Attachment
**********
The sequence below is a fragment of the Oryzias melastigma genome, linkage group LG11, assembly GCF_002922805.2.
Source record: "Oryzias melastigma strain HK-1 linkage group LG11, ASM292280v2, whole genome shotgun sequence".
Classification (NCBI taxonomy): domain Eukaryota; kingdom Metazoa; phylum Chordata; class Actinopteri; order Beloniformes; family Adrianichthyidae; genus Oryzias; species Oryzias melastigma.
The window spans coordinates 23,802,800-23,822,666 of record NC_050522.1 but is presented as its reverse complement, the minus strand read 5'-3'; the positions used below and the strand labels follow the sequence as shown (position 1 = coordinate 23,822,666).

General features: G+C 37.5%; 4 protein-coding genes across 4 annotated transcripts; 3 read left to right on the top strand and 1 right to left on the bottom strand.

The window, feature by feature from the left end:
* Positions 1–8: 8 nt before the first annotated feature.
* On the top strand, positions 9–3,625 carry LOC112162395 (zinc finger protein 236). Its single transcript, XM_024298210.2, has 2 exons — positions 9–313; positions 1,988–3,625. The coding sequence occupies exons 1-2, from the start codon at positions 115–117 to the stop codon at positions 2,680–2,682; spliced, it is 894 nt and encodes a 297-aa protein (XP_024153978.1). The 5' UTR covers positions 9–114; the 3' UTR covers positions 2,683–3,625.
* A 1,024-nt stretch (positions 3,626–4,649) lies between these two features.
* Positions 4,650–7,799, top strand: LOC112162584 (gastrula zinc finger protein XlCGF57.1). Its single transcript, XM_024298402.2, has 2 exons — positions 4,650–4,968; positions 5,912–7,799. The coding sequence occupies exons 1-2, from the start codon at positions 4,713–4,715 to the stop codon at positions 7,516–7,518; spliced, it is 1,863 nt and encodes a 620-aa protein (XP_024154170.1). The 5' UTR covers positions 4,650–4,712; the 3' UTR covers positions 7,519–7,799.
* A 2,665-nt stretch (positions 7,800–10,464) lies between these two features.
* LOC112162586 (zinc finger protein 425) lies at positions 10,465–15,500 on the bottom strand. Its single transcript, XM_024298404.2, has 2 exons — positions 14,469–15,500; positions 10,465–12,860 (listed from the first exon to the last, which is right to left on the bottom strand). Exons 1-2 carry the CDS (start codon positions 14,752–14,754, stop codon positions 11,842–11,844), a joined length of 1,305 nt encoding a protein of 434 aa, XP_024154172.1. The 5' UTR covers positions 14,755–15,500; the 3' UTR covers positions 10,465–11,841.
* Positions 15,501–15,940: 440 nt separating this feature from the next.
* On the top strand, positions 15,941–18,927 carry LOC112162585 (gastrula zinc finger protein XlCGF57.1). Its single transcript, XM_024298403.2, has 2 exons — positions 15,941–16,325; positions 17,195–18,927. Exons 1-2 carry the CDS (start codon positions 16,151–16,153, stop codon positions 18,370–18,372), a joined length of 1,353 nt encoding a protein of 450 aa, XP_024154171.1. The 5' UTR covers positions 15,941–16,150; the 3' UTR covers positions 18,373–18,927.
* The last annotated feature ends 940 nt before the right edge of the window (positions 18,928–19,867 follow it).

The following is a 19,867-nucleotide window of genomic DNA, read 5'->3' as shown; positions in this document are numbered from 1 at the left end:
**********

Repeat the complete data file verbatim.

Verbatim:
The sequence below is a fragment of the Oryzias melastigma genome, linkage group LG11, assembly GCF_002922805.2.
Source record: "Oryzias melastigma strain HK-1 linkage group LG11, ASM292280v2, whole genome shotgun sequence".
Classification (NCBI taxonomy): domain Eukaryota; kingdom Metazoa; phylum Chordata; class Actinopteri; order Beloniformes; family Adrianichthyidae; genus Oryzias; species Oryzias melastigma.
The window spans coordinates 23,802,800-23,822,666 of record NC_050522.1 but is presented as its reverse complement, the minus strand read 5'-3'; the positions used below and the strand labels follow the sequence as shown (position 1 = coordinate 23,822,666).

General features: G+C 37.5%; 4 protein-coding genes across 4 annotated transcripts; 3 read left to right on the top strand and 1 right to left on the bottom strand.

The window, feature by feature from the left end:
* Positions 1–8: 8 nt before the first annotated feature.
* On the top strand, positions 9–3,625 carry LOC112162395 (zinc finger protein 236). Its single transcript, XM_024298210.2, has 2 exons — positions 9–313; positions 1,988–3,625. The coding sequence occupies exons 1-2, from the start codon at positions 115–117 to the stop codon at positions 2,680–2,682; spliced, it is 894 nt and encodes a 297-aa protein (XP_024153978.1). The 5' UTR covers positions 9–114; the 3' UTR covers positions 2,683–3,625.
* A 1,024-nt stretch (positions 3,626–4,649) lies between these two features.
* Positions 4,650–7,799, top strand: LOC112162584 (gastrula zinc finger protein XlCGF57.1). Its single transcript, XM_024298402.2, has 2 exons — positions 4,650–4,968; positions 5,912–7,799. The coding sequence occupies exons 1-2, from the start codon at positions 4,713–4,715 to the stop codon at positions 7,516–7,518; spliced, it is 1,863 nt and encodes a 620-aa protein (XP_024154170.1). The 5' UTR covers positions 4,650–4,712; the 3' UTR covers positions 7,519–7,799.
* A 2,665-nt stretch (positions 7,800–10,464) lies between these two features.
* LOC112162586 (zinc finger protein 425) lies at positions 10,465–15,500 on the bottom strand. Its single transcript, XM_024298404.2, has 2 exons — positions 14,469–15,500; positions 10,465–12,860 (listed from the first exon to the last, which is right to left on the bottom strand). Exons 1-2 carry the CDS (start codon positions 14,752–14,754, stop codon positions 11,842–11,844), a joined length of 1,305 nt encoding a protein of 434 aa, XP_024154172.1. The 5' UTR covers positions 14,755–15,500; the 3' UTR covers positions 10,465–11,841.
* Positions 15,501–15,940: 440 nt separating this feature from the next.
* On the top strand, positions 15,941–18,927 carry LOC112162585 (gastrula zinc finger protein XlCGF57.1). Its single transcript, XM_024298403.2, has 2 exons — positions 15,941–16,325; positions 17,195–18,927. Exons 1-2 carry the CDS (start codon positions 16,151–16,153, stop codon positions 18,370–18,372), a joined length of 1,353 nt encoding a protein of 450 aa, XP_024154171.1. The 5' UTR covers positions 15,941–16,150; the 3' UTR covers positions 18,373–18,927.
* The last annotated feature ends 940 nt before the right edge of the window (positions 18,928–19,867 follow it).

The following is a 19,867-nucleotide window of genomic DNA, read 5'->3' as shown; positions in this document are numbered from 1 at the left end: